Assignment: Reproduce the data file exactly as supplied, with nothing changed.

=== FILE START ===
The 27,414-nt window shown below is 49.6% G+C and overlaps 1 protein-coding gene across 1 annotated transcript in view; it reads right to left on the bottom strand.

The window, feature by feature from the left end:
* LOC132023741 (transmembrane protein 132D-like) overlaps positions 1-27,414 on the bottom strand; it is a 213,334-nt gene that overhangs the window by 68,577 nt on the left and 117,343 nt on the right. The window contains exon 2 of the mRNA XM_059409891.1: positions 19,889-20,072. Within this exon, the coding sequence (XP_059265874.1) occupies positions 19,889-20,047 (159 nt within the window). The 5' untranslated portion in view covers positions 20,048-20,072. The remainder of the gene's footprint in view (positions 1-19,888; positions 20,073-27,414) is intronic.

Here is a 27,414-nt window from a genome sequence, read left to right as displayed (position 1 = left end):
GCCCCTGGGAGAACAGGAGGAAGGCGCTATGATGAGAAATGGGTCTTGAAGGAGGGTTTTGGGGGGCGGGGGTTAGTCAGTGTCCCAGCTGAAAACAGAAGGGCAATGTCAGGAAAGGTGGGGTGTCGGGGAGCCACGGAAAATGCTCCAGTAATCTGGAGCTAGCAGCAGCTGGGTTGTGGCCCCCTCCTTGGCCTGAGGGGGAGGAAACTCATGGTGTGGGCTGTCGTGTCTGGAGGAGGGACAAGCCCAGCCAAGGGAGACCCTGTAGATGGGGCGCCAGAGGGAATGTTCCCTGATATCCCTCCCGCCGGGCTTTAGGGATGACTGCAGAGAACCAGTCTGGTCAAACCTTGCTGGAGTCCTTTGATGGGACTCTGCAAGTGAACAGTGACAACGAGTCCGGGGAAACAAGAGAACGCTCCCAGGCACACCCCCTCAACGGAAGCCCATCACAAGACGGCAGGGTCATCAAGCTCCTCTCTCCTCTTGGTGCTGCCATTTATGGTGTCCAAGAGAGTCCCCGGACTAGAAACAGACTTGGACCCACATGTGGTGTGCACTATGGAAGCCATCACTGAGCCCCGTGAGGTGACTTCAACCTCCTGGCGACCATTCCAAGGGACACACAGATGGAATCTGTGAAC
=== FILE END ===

The 27,414-nt window shown below is 49.6% G+C and overlaps 1 protein-coding gene across 1 annotated transcript in view; it reads right to left on the bottom strand.

The window, feature by feature from the left end:
* LOC132023741 (transmembrane protein 132D-like) overlaps positions 1-27,414 on the bottom strand; it is a 213,334-nt gene that overhangs the window by 68,577 nt on the left and 117,343 nt on the right. The window contains exon 2 of the mRNA XM_059409891.1: positions 19,889-20,072. Within this exon, the coding sequence (XP_059265874.1) occupies positions 19,889-20,047 (159 nt within the window). The 5' untranslated portion in view covers positions 20,048-20,072. The remainder of the gene's footprint in view (positions 1-19,888; positions 20,073-27,414) is intronic.

Here is a 27,414-nt window from a genome sequence, read left to right as displayed (position 1 = left end):
GCCCCTGGGAGAACAGGAGGAAGGCGCTATGATGAGAAATGGGTCTTGAAGGAGGGTTTTGGGGGGCGGGGGTTAGTCAGTGTCCCAGCTGAAAACAGAAGGGCAATGTCAGGAAAGGTGGGGTGTCGGGGAGCCACGGAAAATGCTCCAGTAATCTGGAGCTAGCAGCAGCTGGGTTGTGGCCCCCTCCTTGGCCTGAGGGGGAGGAAACTCATGGTGTGGGCTGTCGTGTCTGGAGGAGGGACAAGCCCAGCCAAGGGAGACCCTGTAGATGGGGCGCCAGAGGGAATGTTCCCTGATATCCCTCCCGCCGGGCTTTAGGGATGACTGCAGAGAACCAGTCTGGTCAAACCTTGCTGGAGTCCTTTGATGGGACTCTGCAAGTGAACAGTGACAACGAGTCCGGGGAAACAAGAGAACGCTCCCAGGCACACCCCCTCAACGGAAGCCCATCACAAGACGGCAGGGTCATCAAGCTCCTCTCTCCTCTTGGTGCTGCCATTTATGGTGTCCAAGAGAGTCCCCGGACTAGAAACAGACTTGGACCCACATGTGGTGTGCACTATGGAAGCCATCACTGAGCCCCGTGAGGTGACTTCAACCTCCTGGCGACCATTCCAAGGGACACACAGATGGAATCTGTGAAC